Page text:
Anderson, C.A., Anderson, K.B., & Deuser, W.E. (1996). 

Examining an affective aggression framework: Weapon and temperature effects on aggressive thoughts, affect, and attitudes. 

Personality and Social Psychology Bulletin, 22, 366-376.


 A general framework for studying affective aggression, integrating many insights from previous models (e.g., Baron, 1979; Berkowitz,1984, 1990, 1993; Geen, 1990; Zillmann, 1983) was presented. New research examining effects of extreme temperatures and photos of guns on arousal, cognition, and affect is reported. Hostile cognition was assessed using an automatic priming task (i.e., Stroop interference). Hostile affect was assessed via the State Hostility Scale. Positive and negative affect, hostile attitudes, perceived comfort, and perceived arousal were also assessed. As expected, hot and cold temperatures increased state hostility and hostile attitudes whereas viewing guns did not. As expected, viewing guns primed hostile cognitions, whereas extreme temperatures did not. Theoretical implications of these results and societal implications of the general framework were discussed.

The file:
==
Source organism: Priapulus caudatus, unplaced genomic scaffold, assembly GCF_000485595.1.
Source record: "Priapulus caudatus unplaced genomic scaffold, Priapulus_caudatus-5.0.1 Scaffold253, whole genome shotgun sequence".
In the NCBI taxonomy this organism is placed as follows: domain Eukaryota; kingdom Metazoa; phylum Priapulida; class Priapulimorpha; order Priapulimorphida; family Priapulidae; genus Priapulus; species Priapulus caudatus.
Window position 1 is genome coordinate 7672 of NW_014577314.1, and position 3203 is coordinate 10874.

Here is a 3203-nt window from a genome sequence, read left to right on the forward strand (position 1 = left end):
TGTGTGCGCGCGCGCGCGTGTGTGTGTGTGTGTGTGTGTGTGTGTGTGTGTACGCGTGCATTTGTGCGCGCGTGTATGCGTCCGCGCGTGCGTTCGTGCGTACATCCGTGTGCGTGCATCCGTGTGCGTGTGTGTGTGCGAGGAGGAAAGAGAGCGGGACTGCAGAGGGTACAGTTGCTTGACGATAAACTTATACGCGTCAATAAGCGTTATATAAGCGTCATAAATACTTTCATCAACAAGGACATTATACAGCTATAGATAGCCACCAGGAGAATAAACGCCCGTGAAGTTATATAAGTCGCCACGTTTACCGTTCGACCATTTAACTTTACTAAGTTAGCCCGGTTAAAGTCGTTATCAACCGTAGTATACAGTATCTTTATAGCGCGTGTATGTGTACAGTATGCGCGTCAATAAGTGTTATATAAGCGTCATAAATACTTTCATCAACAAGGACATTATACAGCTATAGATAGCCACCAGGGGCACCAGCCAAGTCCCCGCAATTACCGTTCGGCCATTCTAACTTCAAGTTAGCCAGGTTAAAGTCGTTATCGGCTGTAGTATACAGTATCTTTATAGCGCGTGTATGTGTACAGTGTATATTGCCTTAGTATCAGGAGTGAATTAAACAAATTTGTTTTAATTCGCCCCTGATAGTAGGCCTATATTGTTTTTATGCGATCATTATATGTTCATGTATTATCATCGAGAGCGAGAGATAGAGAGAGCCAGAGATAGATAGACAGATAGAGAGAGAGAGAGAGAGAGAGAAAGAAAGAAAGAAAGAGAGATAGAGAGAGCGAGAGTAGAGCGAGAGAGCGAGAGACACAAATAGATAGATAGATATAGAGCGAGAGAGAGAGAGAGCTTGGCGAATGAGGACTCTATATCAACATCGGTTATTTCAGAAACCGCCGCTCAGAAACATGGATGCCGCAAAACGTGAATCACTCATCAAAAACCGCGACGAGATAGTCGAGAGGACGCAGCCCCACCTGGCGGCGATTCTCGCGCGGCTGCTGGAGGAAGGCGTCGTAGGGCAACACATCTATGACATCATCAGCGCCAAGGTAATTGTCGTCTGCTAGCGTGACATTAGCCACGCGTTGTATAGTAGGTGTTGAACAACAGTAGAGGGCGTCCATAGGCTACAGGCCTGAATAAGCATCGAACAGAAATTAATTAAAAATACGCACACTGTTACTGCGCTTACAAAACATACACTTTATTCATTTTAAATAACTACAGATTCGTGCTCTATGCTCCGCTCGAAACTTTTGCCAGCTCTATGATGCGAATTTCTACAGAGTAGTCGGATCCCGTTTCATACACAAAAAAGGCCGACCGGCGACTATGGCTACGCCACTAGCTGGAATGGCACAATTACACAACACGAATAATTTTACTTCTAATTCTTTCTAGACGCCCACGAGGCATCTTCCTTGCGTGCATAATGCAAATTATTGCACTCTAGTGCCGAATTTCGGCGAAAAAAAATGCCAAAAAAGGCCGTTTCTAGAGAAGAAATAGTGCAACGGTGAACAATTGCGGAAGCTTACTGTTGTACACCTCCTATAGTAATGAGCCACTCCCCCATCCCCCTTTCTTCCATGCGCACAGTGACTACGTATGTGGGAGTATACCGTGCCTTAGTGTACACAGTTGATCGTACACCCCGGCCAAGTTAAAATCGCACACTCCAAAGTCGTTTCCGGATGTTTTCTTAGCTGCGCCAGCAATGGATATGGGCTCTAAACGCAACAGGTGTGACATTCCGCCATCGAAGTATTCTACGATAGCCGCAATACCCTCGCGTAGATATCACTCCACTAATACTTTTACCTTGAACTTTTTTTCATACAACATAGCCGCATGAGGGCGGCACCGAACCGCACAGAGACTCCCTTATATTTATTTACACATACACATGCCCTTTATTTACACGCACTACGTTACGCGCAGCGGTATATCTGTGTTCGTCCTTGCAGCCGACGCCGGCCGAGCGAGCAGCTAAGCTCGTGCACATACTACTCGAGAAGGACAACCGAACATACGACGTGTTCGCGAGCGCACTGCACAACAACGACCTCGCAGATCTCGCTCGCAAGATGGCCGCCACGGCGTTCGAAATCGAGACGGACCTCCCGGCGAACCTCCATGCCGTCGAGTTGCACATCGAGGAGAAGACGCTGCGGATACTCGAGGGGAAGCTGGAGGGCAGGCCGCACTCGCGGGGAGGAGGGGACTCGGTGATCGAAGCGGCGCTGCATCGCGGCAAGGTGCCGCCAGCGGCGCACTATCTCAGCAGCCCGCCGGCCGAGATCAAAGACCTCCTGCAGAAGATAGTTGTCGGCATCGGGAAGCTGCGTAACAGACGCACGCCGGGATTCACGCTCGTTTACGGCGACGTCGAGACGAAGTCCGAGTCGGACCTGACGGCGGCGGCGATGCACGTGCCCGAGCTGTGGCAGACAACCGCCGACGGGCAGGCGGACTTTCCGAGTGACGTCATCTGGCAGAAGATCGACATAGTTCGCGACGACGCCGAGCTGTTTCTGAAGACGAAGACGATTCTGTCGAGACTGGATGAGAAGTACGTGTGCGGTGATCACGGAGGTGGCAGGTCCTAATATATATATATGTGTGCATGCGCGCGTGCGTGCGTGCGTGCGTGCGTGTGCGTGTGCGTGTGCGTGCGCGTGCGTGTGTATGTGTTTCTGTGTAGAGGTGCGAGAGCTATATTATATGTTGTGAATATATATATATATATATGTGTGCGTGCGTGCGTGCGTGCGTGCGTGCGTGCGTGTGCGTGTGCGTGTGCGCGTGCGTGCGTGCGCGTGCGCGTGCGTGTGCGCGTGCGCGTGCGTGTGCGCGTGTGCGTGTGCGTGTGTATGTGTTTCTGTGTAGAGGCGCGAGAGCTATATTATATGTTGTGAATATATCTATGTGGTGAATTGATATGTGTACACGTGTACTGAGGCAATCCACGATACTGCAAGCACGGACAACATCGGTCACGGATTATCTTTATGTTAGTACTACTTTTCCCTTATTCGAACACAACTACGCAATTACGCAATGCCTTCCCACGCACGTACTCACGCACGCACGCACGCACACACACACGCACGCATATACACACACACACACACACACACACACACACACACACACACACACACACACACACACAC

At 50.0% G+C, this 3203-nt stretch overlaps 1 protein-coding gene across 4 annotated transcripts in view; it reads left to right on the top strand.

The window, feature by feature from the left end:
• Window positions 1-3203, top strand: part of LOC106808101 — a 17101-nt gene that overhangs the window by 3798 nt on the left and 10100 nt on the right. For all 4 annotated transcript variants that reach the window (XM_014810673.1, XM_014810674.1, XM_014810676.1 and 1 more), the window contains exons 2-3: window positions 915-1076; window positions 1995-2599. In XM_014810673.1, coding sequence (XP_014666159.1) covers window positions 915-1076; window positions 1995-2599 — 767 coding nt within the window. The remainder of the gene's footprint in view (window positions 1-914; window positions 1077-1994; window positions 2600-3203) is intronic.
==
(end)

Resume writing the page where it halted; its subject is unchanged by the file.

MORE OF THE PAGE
© 1996 by the Society for Personality and Social Psychology, Inc.

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